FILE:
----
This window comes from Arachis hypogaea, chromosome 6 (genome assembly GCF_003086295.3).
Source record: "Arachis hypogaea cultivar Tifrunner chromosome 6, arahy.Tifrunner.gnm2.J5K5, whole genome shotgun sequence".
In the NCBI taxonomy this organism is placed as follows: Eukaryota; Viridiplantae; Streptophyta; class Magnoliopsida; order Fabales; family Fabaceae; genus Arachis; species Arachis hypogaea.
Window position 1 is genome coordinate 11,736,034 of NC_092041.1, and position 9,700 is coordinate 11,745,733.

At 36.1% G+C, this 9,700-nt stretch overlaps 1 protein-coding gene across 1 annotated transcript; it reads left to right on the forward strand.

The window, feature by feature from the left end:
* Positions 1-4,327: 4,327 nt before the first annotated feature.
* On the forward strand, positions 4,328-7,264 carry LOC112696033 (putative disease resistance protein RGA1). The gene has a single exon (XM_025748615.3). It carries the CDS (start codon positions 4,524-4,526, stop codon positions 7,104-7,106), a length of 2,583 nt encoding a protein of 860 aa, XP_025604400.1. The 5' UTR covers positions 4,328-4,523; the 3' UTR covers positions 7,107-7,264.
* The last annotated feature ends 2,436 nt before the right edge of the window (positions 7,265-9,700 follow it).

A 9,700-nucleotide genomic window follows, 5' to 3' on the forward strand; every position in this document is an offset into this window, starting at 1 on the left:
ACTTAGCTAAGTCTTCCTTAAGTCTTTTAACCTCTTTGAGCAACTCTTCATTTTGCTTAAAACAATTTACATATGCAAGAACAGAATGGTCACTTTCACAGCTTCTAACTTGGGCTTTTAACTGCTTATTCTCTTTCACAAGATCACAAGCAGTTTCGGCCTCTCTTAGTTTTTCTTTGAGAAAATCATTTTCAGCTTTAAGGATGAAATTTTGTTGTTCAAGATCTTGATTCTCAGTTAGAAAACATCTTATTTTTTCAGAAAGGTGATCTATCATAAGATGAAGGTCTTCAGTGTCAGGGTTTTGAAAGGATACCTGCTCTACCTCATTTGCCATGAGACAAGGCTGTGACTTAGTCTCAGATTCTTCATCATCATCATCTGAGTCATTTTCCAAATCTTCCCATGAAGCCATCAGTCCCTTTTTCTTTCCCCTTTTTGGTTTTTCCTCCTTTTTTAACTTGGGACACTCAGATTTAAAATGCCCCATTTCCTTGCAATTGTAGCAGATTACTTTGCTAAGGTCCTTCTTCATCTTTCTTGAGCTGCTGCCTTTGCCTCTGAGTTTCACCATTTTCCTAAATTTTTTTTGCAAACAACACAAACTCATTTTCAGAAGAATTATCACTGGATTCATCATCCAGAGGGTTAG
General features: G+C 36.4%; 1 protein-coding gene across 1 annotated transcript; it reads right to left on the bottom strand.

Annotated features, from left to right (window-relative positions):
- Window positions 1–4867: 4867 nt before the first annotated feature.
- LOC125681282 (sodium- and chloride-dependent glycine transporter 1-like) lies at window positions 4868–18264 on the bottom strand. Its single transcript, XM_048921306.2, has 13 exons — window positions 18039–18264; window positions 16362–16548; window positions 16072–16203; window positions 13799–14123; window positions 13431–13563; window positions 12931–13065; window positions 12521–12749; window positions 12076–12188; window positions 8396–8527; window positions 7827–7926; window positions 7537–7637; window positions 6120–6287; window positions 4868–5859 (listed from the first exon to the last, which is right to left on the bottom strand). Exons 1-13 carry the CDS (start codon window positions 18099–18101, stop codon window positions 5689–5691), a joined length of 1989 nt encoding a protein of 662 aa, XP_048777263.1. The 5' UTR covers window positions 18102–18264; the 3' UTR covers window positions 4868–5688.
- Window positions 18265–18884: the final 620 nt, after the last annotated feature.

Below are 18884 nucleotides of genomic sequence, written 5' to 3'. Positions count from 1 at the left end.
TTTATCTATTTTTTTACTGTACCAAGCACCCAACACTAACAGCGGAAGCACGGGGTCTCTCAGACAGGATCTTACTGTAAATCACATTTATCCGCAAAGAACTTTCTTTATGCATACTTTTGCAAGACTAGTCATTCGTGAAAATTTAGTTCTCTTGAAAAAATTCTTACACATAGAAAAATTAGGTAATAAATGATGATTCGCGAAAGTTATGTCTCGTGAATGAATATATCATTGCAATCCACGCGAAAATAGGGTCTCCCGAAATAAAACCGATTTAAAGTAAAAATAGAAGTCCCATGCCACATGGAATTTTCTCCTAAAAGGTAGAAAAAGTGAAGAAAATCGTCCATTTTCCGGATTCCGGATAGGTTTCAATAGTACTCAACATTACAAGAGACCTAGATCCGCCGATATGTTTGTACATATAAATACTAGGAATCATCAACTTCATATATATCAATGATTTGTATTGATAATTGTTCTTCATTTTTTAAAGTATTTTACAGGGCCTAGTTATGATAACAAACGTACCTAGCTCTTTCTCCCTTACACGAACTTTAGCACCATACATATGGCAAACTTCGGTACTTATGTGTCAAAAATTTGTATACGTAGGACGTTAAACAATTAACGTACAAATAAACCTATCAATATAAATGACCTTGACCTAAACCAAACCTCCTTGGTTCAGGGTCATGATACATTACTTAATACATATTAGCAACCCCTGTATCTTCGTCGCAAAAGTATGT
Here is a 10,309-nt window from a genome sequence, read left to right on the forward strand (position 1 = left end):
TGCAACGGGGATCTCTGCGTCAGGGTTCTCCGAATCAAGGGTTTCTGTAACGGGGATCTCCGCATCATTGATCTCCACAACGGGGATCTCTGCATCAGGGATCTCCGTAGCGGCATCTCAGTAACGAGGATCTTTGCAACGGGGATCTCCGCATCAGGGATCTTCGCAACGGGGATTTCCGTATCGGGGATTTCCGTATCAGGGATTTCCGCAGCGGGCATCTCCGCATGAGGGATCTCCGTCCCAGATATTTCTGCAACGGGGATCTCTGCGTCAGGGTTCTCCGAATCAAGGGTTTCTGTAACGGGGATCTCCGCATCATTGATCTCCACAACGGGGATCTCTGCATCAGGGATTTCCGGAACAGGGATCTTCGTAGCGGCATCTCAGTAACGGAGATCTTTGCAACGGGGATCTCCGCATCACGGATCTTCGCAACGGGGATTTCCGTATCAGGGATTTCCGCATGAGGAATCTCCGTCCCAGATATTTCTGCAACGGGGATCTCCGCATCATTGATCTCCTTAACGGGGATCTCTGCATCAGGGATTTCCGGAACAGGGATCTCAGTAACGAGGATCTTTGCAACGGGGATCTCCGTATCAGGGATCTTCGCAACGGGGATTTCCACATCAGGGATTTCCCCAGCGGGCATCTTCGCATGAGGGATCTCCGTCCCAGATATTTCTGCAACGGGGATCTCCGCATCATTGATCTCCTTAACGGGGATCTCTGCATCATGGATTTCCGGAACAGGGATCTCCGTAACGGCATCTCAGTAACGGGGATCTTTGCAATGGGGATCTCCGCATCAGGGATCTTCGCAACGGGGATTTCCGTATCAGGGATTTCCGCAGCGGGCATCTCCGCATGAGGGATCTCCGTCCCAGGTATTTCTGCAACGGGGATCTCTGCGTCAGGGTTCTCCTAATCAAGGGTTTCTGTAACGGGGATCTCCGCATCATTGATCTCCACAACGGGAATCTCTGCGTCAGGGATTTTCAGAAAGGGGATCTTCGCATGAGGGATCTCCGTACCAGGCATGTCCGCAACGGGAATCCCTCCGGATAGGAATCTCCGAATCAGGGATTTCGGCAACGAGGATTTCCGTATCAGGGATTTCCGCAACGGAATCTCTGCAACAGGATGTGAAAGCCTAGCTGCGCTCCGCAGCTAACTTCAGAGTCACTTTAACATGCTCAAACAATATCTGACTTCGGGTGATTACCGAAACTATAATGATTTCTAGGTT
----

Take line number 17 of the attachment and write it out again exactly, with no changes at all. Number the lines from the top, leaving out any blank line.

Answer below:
Below are 18884 nucleotides of genomic sequence, written 5' to 3'. Positions count from 1 at the left end.